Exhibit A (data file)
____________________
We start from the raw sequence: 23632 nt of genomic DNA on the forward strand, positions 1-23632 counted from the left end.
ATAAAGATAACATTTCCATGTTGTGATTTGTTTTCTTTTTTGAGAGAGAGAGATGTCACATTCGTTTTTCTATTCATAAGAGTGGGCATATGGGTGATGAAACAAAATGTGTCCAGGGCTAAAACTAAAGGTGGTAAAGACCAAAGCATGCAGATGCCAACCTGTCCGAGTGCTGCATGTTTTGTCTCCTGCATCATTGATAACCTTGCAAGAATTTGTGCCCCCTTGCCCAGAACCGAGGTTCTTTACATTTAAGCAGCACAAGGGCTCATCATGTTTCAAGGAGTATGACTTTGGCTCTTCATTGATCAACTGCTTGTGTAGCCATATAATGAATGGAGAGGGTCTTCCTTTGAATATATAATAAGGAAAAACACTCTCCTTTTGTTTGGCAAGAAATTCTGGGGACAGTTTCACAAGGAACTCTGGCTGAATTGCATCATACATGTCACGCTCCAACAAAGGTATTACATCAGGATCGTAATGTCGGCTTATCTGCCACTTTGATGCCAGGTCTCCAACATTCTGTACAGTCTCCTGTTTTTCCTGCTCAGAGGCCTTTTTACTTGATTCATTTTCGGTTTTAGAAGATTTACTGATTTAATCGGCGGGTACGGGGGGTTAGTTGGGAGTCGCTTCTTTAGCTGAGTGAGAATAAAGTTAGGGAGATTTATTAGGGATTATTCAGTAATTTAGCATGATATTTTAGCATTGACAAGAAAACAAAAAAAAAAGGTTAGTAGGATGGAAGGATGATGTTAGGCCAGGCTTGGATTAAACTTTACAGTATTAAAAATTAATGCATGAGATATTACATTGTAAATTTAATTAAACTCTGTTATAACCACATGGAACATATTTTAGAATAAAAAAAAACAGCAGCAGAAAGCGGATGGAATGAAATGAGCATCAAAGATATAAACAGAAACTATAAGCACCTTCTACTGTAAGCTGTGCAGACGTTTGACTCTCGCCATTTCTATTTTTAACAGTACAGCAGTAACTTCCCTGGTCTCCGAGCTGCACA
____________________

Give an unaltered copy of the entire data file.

We start from the raw sequence: 23632 nt of genomic DNA on the forward strand, positions 1-23632 counted from the left end.
ATAAAGATAACATTTCCATGTTGTGATTTGTTTTCTTTTTTGAGAGAGAGAGATGTCACATTCGTTTTTCTATTCATAAGAGTGGGCATATGGGTGATGAAACAAAATGTGTCCAGGGCTAAAACTAAAGGTGGTAAAGACCAAAGCATGCAGATGCCAACCTGTCCGAGTGCTGCATGTTTTGTCTCCTGCATCATTGATAACCTTGCAAGAATTTGTGCCCCCTTGCCCAGAACCGAGGTTCTTTACATTTAAGCAGCACAAGGGCTCATCATGTTTCAAGGAGTATGACTTTGGCTCTTCATTGATCAACTGCTTGTGTAGCCATATAATGAATGGAGAGGGTCTTCCTTTGAATATATAATAAGGAAAAACACTCTCCTTTTGTTTGGCAAGAAATTCTGGGGACAGTTTCACAAGGAACTCTGGCTGAATTGCATCATACATGTCACGCTCCAACAAAGGTATTACATCAGGATCGTAATGTCGGCTTATCTGCCACTTTGATGCCAGGTCTCCAACATTCTGTACAGTCTCCTGTTTTTCCTGCTCAGAGGCCTTTTTACTTGATTCATTTTCGGTTTTAGAAGATTTACTGATTTAATCGGCGGGTACGGGGGGTTAGTTGGGAGTCGCTTCTTTAGCTGAGTGAGAATAAAGTTAGGGAGATTTATTAGGGATTATTCAGTAATTTAGCATGATATTTTAGCATTGACAAGAAAACAAAAAAAAAAGGTTAGTAGGATGGAAGGATGATGTTAGGCCAGGCTTGGATTAAACTTTACAGTATTAAAAATTAATGCATGAGATATTACATTGTAAATTTAATTAAACTCTGTTATAACCACATGGAACATATTTTAGAATAAAAAAAAACAGCAGCAGAAAGCGGATGGAATGAAATGAGCATCAAAGATATAAACAGAAACTATAAGCACCTTCTACTGTAAGCTGTGCAGACGTTTGACTCTCGCCATTTCTATTTTTAACAGTACAGCAGTAACTTCCCTGGTCTCCGAGCTGCACA